ESG skeptics might suggest that this divergence could be due to the absence of oil stocks in the S&P 500 ESG index. Oil stocks have been particularly hard hit during the crisis for reasons unrelated to ESG factors. However, the S&P 500 ESG Index has been criticized precisely for including oil and energy stocks. The particular methodology of that index demands that it maintain exposure to those oil and energy companies that rate the best on ESG factors. Oil is baked into the outperformance.

The value of global assets invested according to environmental, social, and governance data has doubled over the past four years, reaching an estimated $40.5 trillion in 2020. As ESG has moved from the margins to the mainstream, asset managers and owners have come to rely on increasingly complex ESG metrics and measures, reflective of rigorous standards created by governing bodies like WBCSD, GRI, SASB, CDP and the CFA Institute. Despite real concerns over greenwashing in the market, today’s companies, investors, and regulators have access to a wealth of ESG data and benchmarks that allow them to set a high bar for sustainability.

ESG skeptics remain. In a recent opinion piece published by the Financial Times, economist Brad Cornell of UCLA suggests that the ESG concept has been overhyped and oversold. “It is impossible to have an honest discussion about ESG when its advocates believe that they occupy the moral high ground and view disagreement as immoral or unethical.”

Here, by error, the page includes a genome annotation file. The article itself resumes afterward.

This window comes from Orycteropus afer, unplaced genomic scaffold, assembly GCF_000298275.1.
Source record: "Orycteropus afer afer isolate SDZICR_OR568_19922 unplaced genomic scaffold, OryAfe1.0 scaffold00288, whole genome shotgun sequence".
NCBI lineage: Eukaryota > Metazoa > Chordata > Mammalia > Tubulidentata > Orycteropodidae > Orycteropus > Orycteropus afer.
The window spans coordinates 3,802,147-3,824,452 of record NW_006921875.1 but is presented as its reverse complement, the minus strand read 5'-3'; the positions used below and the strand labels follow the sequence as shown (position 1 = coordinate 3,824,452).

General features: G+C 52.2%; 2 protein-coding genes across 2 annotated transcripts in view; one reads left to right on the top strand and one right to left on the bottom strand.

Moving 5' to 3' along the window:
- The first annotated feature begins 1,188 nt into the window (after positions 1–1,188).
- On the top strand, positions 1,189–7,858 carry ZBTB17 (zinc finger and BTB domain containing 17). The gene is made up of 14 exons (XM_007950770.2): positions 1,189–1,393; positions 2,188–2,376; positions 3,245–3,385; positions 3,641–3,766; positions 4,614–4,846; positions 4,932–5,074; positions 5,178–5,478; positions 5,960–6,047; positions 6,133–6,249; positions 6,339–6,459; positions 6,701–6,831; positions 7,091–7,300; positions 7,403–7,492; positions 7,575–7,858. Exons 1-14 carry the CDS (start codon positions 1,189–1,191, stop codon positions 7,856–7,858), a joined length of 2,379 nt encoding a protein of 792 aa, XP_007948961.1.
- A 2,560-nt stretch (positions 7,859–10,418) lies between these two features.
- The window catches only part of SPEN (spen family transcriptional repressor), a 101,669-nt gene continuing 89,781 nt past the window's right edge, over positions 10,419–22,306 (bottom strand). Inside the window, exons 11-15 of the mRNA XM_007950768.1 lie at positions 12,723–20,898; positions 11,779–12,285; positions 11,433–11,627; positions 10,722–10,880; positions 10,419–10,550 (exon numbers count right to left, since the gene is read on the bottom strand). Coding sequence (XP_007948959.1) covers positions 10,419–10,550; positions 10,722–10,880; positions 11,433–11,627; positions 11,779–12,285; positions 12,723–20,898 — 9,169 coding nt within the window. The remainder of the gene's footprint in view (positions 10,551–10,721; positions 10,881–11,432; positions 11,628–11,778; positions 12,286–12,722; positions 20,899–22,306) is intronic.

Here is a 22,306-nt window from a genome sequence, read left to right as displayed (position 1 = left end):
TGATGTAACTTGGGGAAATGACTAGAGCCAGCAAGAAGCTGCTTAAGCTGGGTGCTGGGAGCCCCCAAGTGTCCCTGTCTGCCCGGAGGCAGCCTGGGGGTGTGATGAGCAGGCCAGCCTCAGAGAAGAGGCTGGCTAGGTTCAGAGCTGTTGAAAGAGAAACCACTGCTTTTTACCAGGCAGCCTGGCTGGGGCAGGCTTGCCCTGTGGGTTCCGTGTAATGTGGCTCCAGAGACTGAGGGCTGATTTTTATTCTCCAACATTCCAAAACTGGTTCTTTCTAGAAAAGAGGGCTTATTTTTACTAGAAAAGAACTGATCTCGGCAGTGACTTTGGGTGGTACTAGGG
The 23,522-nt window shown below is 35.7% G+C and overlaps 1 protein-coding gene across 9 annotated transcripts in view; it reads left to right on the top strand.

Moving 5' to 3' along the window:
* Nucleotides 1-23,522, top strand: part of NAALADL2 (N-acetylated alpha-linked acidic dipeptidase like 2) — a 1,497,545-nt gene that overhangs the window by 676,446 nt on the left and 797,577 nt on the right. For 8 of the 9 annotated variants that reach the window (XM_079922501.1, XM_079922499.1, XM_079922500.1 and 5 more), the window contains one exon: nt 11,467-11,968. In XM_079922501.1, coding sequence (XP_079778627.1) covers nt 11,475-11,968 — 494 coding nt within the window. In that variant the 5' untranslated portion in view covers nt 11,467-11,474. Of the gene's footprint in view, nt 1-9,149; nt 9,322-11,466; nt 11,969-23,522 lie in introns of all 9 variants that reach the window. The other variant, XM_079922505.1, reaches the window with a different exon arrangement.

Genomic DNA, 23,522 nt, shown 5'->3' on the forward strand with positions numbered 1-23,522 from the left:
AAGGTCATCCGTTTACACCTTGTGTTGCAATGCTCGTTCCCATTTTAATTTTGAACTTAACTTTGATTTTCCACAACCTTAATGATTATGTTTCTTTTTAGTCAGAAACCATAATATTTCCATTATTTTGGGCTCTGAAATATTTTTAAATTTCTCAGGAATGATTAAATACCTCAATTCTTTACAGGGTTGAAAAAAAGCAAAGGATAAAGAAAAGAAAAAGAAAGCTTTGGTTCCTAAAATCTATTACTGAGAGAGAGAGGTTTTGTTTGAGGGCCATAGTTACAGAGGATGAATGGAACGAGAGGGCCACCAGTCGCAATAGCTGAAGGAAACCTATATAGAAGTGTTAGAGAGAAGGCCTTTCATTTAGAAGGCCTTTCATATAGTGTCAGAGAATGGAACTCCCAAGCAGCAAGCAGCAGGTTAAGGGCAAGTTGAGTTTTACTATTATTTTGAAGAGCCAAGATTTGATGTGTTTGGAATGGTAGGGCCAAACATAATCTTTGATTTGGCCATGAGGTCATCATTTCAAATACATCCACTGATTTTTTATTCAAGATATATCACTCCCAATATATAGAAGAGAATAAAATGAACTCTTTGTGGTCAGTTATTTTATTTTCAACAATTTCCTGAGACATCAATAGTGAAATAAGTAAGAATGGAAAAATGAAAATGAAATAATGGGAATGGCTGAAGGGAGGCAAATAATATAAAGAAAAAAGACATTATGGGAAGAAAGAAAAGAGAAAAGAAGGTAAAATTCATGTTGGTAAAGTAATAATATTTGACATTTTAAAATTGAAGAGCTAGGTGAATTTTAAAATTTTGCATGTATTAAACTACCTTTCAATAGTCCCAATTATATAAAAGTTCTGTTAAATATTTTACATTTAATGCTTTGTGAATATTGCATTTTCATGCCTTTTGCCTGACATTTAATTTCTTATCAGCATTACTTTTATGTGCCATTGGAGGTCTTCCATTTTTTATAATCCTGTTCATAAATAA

There may be activists and investors who can be made to fit this description. There are values-based investors who reject certain “sin stocks” or entire sectors of the economy. There are also companies with a strong sense of mission, like Patagonia which Dr. Cornell mentions, that prioritize a range of social and environmental issues over near-term profitability.

However, the performance of the S&P 500 ESG Index during the crisis seems to indicate that ESG factors are capturing something that is financially material to a company’s performance particularly during periods of economic stress. Gillian Tett, also writing in the Financial Times, suggests a name for this thing – “resilience”.

In the academic literature, resilience has been defined as “an organization’s ability to face disruptions and unexpected events thanks to the strategic awareness and a linked operational management of internal and external shocks”. If ESG factors were primarily concerned with taking and holding the moral high ground, we would expect them to be anti-resilient. The moral high ground is built upon a preponderance of received opinion, often called “political correctness”. It is derided precisely because it is neither unexpected nor shocking.